We use our own cookies and third-party cookies so that we can show you this website and better understand how you use it, with a view to improving the services we offer. If you continue browsing, we consider that you have accepted the Privacy & Cookies Policy and you have read our Terms and Conditions.
Settle all litigation and environmental issues before putting the company on the market.
Hire a good transaction lawyer, because the buyer will also.
If company owners are totally inflexible, the buyer may walk away from the transaction.
Be prepared to accept a lower price for lack of management depth, dependence on a small number of customers or clients, and lack of geographical distribution.
When a buyer indicates he or she may be ready to submit a Letter of Intent, tell them up front what items you want included. For example, price and terms; what assets and liabilities are to assumed, if an asset purchase; what contracts and warranties are to be assumed; and time schedule for due diligence and closing. (These are just some of the items a seller might want included.)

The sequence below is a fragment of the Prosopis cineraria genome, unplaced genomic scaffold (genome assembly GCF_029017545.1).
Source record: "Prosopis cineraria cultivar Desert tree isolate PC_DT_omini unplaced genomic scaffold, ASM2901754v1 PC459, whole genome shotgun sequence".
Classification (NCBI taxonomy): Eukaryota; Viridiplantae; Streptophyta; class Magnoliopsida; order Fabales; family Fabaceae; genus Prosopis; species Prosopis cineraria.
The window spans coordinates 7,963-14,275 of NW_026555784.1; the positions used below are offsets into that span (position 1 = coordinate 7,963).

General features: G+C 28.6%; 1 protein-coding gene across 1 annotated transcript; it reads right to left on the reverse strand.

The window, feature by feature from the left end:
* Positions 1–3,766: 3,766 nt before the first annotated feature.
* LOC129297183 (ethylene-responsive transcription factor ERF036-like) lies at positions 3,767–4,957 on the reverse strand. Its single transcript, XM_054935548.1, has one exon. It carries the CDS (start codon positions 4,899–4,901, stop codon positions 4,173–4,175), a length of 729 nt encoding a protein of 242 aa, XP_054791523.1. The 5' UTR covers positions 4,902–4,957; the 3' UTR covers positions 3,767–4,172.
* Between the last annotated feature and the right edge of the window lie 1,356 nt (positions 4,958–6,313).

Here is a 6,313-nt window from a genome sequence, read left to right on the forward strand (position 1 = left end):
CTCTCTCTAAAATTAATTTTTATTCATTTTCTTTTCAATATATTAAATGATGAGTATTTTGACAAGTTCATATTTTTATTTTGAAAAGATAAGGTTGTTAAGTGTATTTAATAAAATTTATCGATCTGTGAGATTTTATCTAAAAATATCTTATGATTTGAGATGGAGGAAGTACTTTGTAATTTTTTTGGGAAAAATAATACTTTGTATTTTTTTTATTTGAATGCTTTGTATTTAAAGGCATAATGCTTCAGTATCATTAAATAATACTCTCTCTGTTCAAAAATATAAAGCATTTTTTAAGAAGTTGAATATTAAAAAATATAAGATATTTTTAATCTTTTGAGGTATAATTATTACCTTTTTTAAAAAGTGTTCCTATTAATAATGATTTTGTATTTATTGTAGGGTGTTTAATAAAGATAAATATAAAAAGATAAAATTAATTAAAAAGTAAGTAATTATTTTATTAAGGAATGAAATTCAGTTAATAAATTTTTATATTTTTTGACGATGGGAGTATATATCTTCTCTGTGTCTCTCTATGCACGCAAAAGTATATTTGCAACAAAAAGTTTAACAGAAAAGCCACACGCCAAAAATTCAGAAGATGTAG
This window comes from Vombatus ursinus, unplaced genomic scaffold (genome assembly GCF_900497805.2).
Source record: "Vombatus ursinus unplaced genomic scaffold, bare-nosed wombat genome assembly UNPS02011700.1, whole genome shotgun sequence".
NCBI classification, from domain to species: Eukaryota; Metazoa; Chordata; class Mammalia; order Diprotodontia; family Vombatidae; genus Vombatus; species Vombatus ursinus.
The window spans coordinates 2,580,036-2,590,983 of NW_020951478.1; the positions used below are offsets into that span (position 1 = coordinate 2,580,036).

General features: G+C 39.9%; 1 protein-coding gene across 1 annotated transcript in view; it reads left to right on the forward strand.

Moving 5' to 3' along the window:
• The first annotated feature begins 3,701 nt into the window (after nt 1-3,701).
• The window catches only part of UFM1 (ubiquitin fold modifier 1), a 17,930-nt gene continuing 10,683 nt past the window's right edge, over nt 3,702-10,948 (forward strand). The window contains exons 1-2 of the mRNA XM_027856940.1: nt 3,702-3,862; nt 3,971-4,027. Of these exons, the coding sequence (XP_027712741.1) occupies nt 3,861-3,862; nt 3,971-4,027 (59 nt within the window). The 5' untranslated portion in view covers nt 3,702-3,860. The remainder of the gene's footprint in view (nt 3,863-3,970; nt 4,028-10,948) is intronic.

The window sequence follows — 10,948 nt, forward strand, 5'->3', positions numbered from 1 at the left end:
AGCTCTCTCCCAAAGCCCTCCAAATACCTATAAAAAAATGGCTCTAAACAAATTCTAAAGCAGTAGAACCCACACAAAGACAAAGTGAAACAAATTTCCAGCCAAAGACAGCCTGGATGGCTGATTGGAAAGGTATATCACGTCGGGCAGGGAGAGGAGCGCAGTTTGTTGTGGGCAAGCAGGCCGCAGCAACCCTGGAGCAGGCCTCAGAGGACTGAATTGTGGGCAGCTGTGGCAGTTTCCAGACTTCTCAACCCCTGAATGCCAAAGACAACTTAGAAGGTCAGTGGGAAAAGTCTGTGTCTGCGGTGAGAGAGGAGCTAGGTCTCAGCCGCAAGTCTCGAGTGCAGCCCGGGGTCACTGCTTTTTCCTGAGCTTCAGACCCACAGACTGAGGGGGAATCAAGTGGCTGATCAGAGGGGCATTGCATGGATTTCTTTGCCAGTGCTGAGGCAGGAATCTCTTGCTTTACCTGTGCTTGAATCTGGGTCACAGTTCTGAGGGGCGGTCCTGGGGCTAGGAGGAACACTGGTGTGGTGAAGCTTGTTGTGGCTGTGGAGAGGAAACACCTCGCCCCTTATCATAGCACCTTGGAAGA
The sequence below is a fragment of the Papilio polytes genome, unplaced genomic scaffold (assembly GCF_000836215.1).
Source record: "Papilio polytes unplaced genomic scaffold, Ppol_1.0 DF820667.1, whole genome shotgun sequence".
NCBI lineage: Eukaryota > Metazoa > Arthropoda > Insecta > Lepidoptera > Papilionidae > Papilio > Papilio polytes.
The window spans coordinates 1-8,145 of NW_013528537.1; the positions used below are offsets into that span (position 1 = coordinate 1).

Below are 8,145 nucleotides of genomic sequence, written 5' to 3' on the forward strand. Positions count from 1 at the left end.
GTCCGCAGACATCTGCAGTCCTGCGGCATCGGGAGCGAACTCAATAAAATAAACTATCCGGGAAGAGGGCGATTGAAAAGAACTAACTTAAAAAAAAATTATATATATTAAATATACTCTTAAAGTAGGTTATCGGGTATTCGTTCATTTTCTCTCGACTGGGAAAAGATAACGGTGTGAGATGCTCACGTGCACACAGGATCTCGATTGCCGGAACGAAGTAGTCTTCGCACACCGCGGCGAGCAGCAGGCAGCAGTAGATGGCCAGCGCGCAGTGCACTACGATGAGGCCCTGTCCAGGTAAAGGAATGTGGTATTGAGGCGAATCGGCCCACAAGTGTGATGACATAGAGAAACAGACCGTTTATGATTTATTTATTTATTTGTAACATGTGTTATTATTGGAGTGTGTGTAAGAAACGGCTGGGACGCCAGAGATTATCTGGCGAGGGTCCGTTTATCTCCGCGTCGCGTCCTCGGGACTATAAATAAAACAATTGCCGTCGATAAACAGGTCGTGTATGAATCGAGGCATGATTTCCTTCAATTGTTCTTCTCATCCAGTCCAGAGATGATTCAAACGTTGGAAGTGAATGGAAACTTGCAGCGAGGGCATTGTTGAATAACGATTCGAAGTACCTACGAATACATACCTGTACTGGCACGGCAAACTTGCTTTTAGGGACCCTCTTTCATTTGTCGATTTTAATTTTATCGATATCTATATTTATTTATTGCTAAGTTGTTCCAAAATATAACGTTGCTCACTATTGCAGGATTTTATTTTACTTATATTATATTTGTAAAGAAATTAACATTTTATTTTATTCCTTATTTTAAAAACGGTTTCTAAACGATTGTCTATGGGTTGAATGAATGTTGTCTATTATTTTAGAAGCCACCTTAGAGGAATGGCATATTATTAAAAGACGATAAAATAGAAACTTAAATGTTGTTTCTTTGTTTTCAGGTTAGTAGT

Be advised that many buyers will view the value of Sub Chapter S corporations to be worth less than if the company is a C Corporation.
Make the company more visible by attending trade shows. Tie up patents, copyrights and trademarks. Create a public relations program. These areas all create perceived value.
Selling a company involves sometimes-inconsistent objectives: speed, confidentiality and value – pick the two that are the most important.
Keep in mind that companies get stale after sitting on the shelf for awhile.
Don’t expect your lawyer to win every point of contention – you want a dealmaker, not a dealbreaker.